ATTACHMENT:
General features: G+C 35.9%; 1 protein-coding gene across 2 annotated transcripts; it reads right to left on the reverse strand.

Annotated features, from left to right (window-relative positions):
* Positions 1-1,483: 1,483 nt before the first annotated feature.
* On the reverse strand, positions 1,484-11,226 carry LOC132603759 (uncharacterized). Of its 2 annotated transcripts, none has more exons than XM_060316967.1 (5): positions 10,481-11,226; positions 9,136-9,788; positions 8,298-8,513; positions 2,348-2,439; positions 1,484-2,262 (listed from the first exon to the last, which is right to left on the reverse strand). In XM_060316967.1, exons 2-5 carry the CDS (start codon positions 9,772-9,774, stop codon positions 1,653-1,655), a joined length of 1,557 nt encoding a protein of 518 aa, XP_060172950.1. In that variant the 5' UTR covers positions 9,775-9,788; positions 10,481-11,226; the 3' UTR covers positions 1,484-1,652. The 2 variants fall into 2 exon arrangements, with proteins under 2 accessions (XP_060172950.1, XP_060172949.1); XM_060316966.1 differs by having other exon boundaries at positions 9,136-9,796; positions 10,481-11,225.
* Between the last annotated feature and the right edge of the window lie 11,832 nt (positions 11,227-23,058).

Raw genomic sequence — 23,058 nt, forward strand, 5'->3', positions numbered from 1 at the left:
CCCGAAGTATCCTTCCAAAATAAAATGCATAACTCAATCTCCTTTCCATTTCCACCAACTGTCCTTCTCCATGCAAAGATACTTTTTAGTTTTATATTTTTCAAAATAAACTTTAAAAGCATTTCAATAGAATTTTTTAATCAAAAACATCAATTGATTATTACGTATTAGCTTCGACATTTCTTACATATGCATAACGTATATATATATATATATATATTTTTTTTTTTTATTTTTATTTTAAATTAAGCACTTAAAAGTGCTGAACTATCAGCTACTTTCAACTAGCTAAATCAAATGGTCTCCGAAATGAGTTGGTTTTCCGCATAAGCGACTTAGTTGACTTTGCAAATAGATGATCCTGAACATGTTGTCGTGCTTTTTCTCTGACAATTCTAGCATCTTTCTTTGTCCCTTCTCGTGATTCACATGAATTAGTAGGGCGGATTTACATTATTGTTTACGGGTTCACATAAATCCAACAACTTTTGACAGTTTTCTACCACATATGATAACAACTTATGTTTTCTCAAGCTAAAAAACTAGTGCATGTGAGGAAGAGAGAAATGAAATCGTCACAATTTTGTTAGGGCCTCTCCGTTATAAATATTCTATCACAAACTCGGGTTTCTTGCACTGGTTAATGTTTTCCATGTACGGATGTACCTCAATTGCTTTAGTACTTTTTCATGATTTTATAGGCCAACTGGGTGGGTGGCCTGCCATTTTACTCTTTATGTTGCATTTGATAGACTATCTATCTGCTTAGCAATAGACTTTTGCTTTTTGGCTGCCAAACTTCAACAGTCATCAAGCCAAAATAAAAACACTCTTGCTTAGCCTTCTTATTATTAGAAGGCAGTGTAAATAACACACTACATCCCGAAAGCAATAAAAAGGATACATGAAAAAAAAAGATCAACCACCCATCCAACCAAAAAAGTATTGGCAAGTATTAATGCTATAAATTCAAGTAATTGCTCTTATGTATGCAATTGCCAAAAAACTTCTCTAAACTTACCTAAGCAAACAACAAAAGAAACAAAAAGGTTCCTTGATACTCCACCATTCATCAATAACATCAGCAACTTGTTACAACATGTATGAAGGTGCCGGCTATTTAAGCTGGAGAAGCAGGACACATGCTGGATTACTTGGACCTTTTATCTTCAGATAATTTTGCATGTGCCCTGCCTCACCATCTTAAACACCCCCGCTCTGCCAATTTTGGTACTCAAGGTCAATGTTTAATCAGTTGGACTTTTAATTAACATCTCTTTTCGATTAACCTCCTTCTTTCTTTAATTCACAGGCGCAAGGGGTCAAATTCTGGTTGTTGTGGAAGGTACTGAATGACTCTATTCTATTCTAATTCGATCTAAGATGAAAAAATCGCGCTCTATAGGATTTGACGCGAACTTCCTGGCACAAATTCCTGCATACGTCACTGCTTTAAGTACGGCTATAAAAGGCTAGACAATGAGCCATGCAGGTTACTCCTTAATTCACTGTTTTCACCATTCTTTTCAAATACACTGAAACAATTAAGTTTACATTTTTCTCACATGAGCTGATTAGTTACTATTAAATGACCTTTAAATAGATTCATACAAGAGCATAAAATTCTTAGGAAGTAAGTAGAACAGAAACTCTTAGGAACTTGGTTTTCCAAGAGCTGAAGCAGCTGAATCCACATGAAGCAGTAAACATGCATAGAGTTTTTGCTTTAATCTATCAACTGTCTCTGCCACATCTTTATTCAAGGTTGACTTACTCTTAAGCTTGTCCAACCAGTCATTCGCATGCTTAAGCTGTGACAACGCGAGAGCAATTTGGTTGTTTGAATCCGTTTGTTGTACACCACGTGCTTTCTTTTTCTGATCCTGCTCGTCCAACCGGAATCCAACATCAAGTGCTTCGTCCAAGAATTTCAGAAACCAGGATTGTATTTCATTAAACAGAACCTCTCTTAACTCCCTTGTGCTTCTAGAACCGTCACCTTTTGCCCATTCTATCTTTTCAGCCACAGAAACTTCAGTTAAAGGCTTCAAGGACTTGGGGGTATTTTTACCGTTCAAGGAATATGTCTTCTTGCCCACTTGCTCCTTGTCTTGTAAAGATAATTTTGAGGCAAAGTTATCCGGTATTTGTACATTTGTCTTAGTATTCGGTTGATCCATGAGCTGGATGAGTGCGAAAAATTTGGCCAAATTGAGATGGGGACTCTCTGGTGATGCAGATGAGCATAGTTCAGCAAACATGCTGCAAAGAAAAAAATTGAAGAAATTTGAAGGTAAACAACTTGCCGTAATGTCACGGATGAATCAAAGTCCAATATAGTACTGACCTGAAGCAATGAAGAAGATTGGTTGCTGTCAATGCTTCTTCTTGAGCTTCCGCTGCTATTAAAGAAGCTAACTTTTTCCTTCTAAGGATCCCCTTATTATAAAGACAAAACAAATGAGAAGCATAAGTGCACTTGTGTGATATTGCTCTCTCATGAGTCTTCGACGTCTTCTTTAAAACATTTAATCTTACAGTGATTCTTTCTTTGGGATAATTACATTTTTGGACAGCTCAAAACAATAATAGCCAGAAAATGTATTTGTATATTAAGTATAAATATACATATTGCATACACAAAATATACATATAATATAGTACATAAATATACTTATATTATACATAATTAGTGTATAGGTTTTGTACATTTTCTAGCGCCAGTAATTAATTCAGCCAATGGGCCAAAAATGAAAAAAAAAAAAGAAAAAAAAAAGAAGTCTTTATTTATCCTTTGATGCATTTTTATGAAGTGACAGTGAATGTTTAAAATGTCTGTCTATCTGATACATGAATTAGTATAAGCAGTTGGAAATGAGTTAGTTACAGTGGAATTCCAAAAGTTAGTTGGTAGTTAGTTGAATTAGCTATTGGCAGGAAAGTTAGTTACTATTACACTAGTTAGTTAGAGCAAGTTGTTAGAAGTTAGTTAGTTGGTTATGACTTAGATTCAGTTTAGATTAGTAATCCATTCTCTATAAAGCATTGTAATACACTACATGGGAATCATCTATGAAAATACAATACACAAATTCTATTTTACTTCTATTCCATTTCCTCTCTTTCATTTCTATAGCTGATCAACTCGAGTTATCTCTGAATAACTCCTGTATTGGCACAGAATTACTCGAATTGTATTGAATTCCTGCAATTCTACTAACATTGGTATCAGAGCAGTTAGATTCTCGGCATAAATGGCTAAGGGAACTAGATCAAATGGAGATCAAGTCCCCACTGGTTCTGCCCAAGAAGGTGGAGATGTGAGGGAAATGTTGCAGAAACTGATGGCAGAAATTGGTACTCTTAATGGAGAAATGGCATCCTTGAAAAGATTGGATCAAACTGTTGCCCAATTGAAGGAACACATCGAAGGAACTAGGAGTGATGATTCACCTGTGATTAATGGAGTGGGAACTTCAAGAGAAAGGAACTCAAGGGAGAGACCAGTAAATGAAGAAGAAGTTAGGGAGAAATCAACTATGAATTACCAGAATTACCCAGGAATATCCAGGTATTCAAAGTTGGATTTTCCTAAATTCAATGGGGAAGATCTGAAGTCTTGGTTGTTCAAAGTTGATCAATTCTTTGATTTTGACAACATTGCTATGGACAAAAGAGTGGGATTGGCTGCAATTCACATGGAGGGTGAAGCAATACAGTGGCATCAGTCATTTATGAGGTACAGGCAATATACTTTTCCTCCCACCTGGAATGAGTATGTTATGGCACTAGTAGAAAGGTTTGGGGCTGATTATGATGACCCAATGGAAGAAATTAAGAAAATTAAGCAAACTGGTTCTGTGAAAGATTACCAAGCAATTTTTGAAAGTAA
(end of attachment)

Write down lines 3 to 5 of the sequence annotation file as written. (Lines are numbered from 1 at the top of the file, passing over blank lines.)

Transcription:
* Positions 1-1,483: 1,483 nt before the first annotated feature.
* On the reverse strand, positions 1,484-11,226 carry LOC132603759 (uncharacterized). Of its 2 annotated transcripts, none has more exons than XM_060316967.1 (5): positions 10,481-11,226; positions 9,136-9,788; positions 8,298-8,513; positions 2,348-2,439; positions 1,484-2,262 (listed from the first exon to the last, which is right to left on the reverse strand). In XM_060316967.1, exons 2-5 carry the CDS (start codon positions 9,772-9,774, stop codon positions 1,653-1,655), a joined length of 1,557 nt encoding a protein of 518 aa, XP_060172950.1. In that variant the 5' UTR covers positions 9,775-9,788; positions 10,481-11,226; the 3' UTR covers positions 1,484-1,652. The 2 variants fall into 2 exon arrangements, with proteins under 2 accessions (XP_060172950.1, XP_060172949.1); XM_060316966.1 differs by having other exon boundaries at positions 9,136-9,796; positions 10,481-11,225.
* Between the last annotated feature and the right edge of the window lie 11,832 nt (positions 11,227-23,058).